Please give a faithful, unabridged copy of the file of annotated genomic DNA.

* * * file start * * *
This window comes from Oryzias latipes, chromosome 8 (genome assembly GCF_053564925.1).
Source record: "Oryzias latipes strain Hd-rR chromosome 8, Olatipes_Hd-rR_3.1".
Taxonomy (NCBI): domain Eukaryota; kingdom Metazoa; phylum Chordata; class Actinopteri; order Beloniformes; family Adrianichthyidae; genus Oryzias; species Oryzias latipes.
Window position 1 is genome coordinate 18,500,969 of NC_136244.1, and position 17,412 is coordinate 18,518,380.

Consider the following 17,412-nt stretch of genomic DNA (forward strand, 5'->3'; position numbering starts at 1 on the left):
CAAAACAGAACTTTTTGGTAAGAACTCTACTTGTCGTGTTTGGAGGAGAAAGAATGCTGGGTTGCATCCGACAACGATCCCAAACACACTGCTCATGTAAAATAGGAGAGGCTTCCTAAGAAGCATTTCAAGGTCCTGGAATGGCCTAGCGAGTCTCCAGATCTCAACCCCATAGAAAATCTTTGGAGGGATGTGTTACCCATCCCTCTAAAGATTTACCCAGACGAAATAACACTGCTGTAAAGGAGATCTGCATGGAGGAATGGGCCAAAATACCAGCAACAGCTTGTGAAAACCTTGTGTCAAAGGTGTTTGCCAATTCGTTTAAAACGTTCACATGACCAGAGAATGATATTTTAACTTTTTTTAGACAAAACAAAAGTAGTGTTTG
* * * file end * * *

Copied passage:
This window comes from Oryzias latipes, chromosome 8 (genome assembly GCF_053564925.1).
Source record: "Oryzias latipes strain Hd-rR chromosome 8, Olatipes_Hd-rR_3.1".
Taxonomy (NCBI): domain Eukaryota; kingdom Metazoa; phylum Chordata; class Actinopteri; order Beloniformes; family Adrianichthyidae; genus Oryzias; species Oryzias latipes.
Window position 1 is genome coordinate 18,500,969 of NC_136244.1, and position 17,412 is coordinate 18,518,380.

Consider the following 17,412-nt stretch of genomic DNA (forward strand, 5'->3'; position numbering starts at 1 on the left):
CAAAACAGAACTTTTTGGTAAGAACTCTACTTGTCGTGTTTGGAGGAGAAAGAATGCTGGGTTGCATCCGACAACGATCCCAAACACACTGCTCATGTAAAATAGGAGAGGCTTCCTAAGAAGCATTTCAAGGTCCTGGAATGGCCTAGCGAGTCTCCAGATCTCAACCCCATAGAAAATCTTTGGAGGGATGTGTTACCCATCCCTCTAAAGATTTACCCAGACGAAATAACACTGCTGTAAAGGAGATCTGCATGGAGGAATGGGCCAAAATACCAGCAACAGCTTGTGAAAACCTTGTGTCAAAGGTGTTTGCCAATTCGTTTAAAACGTTCACATGACCAGAGAATGATATTTTAACTTTTTTTAGACAAAACAAAAGTAGTGTTTG